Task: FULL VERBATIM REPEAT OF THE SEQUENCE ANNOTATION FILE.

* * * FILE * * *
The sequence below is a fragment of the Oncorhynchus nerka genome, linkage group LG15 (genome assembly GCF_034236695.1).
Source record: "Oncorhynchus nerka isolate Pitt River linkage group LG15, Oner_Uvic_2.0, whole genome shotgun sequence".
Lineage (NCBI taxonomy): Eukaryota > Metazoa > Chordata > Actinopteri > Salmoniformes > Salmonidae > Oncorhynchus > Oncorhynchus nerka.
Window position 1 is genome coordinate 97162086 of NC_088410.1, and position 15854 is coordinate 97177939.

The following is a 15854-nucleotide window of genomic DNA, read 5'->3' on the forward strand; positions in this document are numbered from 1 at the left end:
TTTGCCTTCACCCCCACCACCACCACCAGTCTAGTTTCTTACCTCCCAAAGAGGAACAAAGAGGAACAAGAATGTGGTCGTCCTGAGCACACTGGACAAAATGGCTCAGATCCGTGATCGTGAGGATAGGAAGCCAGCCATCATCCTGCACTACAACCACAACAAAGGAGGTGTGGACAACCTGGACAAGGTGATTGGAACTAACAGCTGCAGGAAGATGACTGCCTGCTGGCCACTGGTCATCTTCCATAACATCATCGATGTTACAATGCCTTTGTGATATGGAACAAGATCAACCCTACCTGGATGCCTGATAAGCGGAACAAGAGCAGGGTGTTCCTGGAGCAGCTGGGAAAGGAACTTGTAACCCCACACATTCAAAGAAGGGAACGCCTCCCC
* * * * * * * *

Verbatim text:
The sequence below is a fragment of the Oncorhynchus nerka genome, linkage group LG15 (genome assembly GCF_034236695.1).
Source record: "Oncorhynchus nerka isolate Pitt River linkage group LG15, Oner_Uvic_2.0, whole genome shotgun sequence".
Lineage (NCBI taxonomy): Eukaryota > Metazoa > Chordata > Actinopteri > Salmoniformes > Salmonidae > Oncorhynchus > Oncorhynchus nerka.
Window position 1 is genome coordinate 97162086 of NC_088410.1, and position 15854 is coordinate 97177939.

The following is a 15854-nucleotide window of genomic DNA, read 5'->3' on the forward strand; positions in this document are numbered from 1 at the left end:
TTTGCCTTCACCCCCACCACCACCACCAGTCTAGTTTCTTACCTCCCAAAGAGGAACAAAGAGGAACAAGAATGTGGTCGTCCTGAGCACACTGGACAAAATGGCTCAGATCCGTGATCGTGAGGATAGGAAGCCAGCCATCATCCTGCACTACAACCACAACAAAGGAGGTGTGGACAACCTGGACAAGGTGATTGGAACTAACAGCTGCAGGAAGATGACTGCCTGCTGGCCACTGGTCATCTTCCATAACATCATCGATGTTACAATGCCTTTGTGATATGGAACAAGATCAACCCTACCTGGATGCCTGATAAGCGGAACAAGAGCAGGGTGTTCCTGGAGCAGCTGGGAAAGGAACTTGTAACCCCACACATTCAAAGAAGGGAACGCCTCCCC